By: TJ Scimone, Slice, Inc.
July 26, 2018
Why is hand safety so important? Almost every profession requires healthy hands; without them, most workers simply can’t work.
Unfortunately, lacerations and overuse injuries in the hands, wrists, and forearms are some of the most common injuries in the workplace. Such injuries can sideline a worker for days, weeks, or even permanently. They can result in surgery or prolonged physical therapy. They are expensive, and, let’s face it, injuries hurt!
The good news: these occurrences are largely preventable.
Easy Steps to Prevent Hand Injuries
It may be tempting, especially in industries with particularly dangerous environments, to shortcut procedures that address seemingly less dire concerns, like adhering to every little safe-cutting or other hand-safety protocol.
Small routine safety tasks are often the first to be overlooked. This holds particularly true for more experienced workers. They’ve done this a million times, they reason; it’ll be fine.
However, it’s these seemingly mundane precautions that prevent everyday accidents. The following safety steps are the foundation of hand injury prevention.
Be Aware of Your Surroundings
Before you begin working, make sure your area is free of clutter, and don’t forget to look up. Falling objects can land on your hands and cause injuries.
Also don’t forget to look down: if the job at hand requires you to move around, a misplaced item could cause you to trip. Trips and falls are another common cause of workplace injuries. Most people instinctively put their hands out to catch their fall, which can easily result in hand, wrist, arm, and shoulder injuries.
If you’re using a dangerous tool like a cutting tool, make certain your co-workers are at a safe distance.
Check Your Equipment, Use Your PPE
Tools and PPE always need to be in good working order. Create a maintenance check schedule and stick with it. Never use worn tools or machinery, and fix any loose parts immediately.
Many hand lacerations are caused by cutting tools like box cutters. Make sure your cutting tool is as safe as possible. If you choose a tool with a metal blade, know that they dull quickly. Change any dull blade immediately. A good indication that it’s time for a change is if the tool feels like it’s not cutting smoothly.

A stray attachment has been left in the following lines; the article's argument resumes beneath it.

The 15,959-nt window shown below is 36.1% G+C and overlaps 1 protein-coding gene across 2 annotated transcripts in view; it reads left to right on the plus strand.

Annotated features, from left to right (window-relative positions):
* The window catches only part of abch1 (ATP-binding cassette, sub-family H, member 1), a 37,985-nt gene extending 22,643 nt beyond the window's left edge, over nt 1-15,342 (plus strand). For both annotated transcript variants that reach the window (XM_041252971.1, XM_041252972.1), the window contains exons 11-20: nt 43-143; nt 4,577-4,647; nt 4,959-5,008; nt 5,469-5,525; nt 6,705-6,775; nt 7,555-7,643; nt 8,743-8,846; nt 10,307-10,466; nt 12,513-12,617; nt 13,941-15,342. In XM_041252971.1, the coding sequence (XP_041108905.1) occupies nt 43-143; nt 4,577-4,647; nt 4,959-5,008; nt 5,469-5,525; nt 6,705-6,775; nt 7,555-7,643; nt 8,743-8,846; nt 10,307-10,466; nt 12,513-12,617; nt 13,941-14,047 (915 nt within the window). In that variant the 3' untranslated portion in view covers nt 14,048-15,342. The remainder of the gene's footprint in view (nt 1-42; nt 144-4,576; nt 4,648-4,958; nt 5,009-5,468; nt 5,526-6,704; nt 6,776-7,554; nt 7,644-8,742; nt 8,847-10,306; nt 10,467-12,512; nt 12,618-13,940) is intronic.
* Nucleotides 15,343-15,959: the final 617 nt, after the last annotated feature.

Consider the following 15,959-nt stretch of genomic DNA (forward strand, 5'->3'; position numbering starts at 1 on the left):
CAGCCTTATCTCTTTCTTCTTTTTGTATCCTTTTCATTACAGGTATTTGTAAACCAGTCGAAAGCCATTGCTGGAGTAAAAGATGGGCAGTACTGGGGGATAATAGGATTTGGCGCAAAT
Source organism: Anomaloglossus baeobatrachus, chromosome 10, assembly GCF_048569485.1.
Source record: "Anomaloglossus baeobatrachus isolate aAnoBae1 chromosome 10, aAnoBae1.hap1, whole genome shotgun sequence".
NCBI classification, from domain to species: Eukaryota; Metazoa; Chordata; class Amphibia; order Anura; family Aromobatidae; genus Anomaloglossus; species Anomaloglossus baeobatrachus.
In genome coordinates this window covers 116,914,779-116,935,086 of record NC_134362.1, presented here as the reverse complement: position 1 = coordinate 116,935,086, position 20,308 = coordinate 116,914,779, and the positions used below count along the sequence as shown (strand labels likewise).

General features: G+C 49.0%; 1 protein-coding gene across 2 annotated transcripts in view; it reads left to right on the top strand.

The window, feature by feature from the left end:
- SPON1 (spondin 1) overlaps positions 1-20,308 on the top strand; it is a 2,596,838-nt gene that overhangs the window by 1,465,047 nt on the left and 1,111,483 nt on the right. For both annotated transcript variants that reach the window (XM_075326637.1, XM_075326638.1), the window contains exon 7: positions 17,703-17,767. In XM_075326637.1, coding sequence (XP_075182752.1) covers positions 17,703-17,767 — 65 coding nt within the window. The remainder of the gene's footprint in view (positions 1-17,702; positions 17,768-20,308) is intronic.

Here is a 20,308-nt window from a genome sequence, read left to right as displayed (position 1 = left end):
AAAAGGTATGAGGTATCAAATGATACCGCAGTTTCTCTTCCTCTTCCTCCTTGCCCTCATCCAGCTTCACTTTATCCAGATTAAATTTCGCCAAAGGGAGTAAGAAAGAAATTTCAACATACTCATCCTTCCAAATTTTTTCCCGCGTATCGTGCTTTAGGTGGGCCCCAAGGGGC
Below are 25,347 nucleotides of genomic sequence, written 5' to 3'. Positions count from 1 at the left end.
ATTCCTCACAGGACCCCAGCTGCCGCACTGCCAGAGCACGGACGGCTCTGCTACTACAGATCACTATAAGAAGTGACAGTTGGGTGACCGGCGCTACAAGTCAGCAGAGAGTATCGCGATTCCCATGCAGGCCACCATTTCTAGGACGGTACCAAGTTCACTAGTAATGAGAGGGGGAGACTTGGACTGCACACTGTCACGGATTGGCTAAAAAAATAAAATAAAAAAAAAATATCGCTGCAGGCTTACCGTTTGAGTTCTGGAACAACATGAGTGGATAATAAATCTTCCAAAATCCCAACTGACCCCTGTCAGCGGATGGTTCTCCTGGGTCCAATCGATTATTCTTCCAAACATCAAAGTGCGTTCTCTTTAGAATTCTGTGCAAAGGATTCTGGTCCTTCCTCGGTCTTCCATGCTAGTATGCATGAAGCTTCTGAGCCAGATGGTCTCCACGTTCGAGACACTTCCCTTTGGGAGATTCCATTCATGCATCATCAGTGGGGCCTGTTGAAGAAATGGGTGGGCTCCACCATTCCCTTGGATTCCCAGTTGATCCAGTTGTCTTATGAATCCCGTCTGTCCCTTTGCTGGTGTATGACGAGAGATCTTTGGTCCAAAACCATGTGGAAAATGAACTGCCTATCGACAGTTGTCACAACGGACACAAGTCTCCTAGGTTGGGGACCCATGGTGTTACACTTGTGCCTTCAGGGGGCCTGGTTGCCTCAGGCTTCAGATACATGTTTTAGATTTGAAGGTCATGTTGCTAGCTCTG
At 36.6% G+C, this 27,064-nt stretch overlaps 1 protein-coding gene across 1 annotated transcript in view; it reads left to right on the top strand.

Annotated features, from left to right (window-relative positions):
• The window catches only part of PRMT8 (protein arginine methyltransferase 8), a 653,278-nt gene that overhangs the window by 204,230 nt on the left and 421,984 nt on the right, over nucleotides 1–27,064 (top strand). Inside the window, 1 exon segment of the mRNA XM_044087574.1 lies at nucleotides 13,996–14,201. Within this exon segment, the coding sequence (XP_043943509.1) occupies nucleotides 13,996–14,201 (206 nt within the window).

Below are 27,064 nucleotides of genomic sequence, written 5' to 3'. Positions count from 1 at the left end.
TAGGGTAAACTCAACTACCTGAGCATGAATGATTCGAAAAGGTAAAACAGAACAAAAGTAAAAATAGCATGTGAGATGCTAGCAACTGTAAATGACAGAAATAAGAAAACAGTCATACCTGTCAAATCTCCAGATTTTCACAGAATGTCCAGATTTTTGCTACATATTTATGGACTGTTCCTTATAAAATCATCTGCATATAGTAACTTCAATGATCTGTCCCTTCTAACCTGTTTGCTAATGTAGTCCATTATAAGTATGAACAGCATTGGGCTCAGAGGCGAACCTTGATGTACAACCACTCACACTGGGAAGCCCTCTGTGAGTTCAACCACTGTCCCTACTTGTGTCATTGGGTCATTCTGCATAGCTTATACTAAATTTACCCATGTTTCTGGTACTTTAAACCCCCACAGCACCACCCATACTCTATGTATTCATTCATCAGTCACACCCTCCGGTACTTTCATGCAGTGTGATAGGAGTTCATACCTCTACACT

Dull blades are dangerous because they require the user to apply excessive pressure, which can easily result in the blade slipping. Make sure blades are kept clean and rust-free.
Always use appropriate PPE. For hands, that means gloves—which are offered with different levels of cut resistance. Be sure that your gloves fit well and are free of holes.
Poor ergonomics is a major culprit in repetitive stress injuries. Be sure that work movements don’t require you to contort into awkward or uncomfortable positions or move in ways that are uncomfortable. This is especially critical with movements you have to do regularly.
Are your tools ergonomic—that is, designed to facilitate the easiest and most natural movements possible? Make sure the tools you use regularly aren’t contributing to aches, pains, and injury.
Back to the topic of cutting tools, consider, are they easy to hold? Do they allow for the easiest cutting motion? Well-designed tools should feel like an extension of your body.
It’s important to take frequent breaks—say, every twenty minutes or so—especially if you perform the same movement again and again. During your break time, stretch and move your hands and wrists in ways that are the opposite to those used for your repetitive task.
Handle Cutting Tools Correctly
While cutting tools will always be a hazard—they are meant to cut things after all—proper handling will reduce the chances of you getting cut or puncturing yourself. Never expose a blade or turn on a power cutter until you have attended to all precautionary measures, like putting on your gloves.
When you are finished using a tool, cover or retract the blade. Never put down a tool with the blade exposed. For machinery, always turn it off as soon as you’re done with it.
Also always use proper technique. When using cutters like a utility knife, cut away from your body. With any cutter, make sure no part of your non-cutting hand is in the path of your blade. Know where your body is in relationship to your cutting tool and where your cutting tool is going at all times.
Stay Alert, Be Mindful
Many accidents are a result of not paying attention to what you’re doing. Distractions, stress, and fatigue all contribute to not being focused. This is particularly dangerous if you’re using sharp objects or power tools like a table saw.
Before you start any task involving cutting tools, take a moment to stop and focus, and double check that you’ve taken all safety precautions. Slow down and center your thoughts on your cutting task to prevent injuries.
Hand Safety: An Important Start for Overall Well-Being
Never lose sight that hands are one of your most precious assets. By taking these simple precautions, you’ll be all but guaranteed to keep your hands safe and healthy, day in, day out.
TJ Scimone founded Slice, Inc. in 2008. He worked with world-class designers to design a full line of safer, ergonomic cutting tools for industry, office, and home. All Slice blades feature the company’s patent-pending finger-friendly® blade edge. TJ has a strong commitment to sharing the safety message, which he does through Slice’s weekly Workplace Safety Blog.
Slice’s website: https://www.sliceproducts.com/